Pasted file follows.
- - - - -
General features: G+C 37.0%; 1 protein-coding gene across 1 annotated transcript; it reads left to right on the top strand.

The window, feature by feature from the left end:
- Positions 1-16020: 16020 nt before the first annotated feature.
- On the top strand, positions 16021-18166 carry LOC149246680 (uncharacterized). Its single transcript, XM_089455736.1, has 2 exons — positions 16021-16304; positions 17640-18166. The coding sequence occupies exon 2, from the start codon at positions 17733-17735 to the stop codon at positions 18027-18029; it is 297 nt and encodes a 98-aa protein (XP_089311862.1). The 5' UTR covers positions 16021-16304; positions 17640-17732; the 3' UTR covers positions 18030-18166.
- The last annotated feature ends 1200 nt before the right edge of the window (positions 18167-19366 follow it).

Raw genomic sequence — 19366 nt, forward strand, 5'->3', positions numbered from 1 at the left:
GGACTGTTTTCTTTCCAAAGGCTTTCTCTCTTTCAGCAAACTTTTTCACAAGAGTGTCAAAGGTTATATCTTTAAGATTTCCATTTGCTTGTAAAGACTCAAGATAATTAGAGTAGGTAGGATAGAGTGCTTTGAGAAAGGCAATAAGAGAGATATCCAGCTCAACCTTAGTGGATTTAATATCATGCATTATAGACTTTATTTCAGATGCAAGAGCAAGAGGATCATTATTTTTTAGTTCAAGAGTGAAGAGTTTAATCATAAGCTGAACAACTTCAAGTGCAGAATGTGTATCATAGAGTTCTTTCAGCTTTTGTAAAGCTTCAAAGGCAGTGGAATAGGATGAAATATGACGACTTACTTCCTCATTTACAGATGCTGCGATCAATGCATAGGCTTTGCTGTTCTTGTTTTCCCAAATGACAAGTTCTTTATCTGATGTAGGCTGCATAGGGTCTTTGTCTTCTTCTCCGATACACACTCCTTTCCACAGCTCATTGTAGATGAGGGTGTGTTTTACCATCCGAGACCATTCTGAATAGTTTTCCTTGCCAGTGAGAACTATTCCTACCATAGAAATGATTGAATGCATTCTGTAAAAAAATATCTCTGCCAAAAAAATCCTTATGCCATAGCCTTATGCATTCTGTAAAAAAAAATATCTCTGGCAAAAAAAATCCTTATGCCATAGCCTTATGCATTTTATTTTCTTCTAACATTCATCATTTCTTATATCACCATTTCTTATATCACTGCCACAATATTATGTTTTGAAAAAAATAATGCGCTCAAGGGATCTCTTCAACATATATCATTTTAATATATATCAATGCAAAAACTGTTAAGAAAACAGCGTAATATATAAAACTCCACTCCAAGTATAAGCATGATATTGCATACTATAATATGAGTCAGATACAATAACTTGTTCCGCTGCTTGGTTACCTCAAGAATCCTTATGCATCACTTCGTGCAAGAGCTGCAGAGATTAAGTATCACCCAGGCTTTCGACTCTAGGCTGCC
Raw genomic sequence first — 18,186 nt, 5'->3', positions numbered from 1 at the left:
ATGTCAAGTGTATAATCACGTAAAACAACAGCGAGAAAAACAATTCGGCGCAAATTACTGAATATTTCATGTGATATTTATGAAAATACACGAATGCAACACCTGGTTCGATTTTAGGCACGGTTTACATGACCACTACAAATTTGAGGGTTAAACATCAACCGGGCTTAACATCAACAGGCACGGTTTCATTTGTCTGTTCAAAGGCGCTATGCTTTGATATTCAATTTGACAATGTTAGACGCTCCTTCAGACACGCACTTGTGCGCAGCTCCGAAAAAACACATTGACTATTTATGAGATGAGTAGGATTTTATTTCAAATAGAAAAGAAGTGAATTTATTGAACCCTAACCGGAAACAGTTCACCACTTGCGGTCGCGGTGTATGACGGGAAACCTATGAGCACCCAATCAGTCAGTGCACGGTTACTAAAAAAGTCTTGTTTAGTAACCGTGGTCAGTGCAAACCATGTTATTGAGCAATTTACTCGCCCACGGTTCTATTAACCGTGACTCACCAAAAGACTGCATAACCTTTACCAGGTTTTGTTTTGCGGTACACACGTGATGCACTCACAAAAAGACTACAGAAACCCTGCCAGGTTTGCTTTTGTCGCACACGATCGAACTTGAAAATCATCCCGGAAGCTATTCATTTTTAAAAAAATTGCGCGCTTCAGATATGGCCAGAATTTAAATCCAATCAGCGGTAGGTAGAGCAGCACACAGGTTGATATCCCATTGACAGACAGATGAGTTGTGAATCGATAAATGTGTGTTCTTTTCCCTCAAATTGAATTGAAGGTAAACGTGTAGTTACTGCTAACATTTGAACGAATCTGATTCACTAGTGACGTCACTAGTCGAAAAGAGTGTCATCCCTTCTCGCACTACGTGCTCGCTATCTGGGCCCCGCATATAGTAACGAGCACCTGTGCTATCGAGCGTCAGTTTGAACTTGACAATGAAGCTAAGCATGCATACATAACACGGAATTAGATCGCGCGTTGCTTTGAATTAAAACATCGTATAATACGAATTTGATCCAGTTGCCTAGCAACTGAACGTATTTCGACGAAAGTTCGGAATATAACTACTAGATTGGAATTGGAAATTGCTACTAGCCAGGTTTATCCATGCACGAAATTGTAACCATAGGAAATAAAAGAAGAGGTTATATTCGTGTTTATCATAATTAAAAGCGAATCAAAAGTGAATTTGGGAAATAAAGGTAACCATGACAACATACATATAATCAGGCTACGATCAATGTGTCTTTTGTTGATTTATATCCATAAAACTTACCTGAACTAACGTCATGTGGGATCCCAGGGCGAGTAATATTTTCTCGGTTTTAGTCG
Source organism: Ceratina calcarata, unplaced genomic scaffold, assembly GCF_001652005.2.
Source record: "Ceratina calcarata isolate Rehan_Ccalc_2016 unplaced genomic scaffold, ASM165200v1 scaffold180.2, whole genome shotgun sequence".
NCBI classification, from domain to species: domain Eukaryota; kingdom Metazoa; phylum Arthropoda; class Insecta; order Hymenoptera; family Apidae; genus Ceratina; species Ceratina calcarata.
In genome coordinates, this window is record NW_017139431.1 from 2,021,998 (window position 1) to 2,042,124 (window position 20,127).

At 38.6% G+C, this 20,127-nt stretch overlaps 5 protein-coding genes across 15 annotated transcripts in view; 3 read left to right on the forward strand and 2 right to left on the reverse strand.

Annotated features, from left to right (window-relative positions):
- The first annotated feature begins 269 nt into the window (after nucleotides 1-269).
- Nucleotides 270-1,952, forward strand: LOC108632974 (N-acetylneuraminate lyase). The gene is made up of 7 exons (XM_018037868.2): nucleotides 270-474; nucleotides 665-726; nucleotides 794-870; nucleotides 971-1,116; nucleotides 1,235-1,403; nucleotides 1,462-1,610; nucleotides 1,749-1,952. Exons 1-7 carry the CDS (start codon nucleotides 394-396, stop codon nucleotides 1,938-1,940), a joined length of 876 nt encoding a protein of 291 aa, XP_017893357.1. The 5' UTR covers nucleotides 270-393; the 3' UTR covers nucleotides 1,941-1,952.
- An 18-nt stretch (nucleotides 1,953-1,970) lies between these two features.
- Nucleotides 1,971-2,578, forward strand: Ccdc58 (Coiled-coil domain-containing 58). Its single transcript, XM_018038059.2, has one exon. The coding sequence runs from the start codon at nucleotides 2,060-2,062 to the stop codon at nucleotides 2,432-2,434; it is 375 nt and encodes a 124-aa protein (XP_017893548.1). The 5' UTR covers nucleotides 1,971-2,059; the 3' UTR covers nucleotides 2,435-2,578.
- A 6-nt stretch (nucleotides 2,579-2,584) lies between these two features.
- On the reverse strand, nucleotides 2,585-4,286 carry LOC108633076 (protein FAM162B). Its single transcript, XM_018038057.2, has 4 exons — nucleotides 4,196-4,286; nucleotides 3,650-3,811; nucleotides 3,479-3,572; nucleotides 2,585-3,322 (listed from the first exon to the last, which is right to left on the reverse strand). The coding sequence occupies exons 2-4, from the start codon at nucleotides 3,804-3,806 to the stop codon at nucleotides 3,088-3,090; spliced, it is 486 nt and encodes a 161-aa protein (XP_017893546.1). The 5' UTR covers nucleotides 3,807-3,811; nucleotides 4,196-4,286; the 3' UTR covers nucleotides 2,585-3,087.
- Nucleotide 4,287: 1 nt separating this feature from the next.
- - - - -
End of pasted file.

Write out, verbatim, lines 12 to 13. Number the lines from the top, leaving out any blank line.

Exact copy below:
NCBI classification, from domain to species: domain Eukaryota; kingdom Metazoa; phylum Arthropoda; class Insecta; order Hymenoptera; family Apidae; genus Ceratina; species Ceratina calcarata.
In genome coordinates, this window is record NW_017139431.1 from 2,021,998 (window position 1) to 2,042,124 (window position 20,127).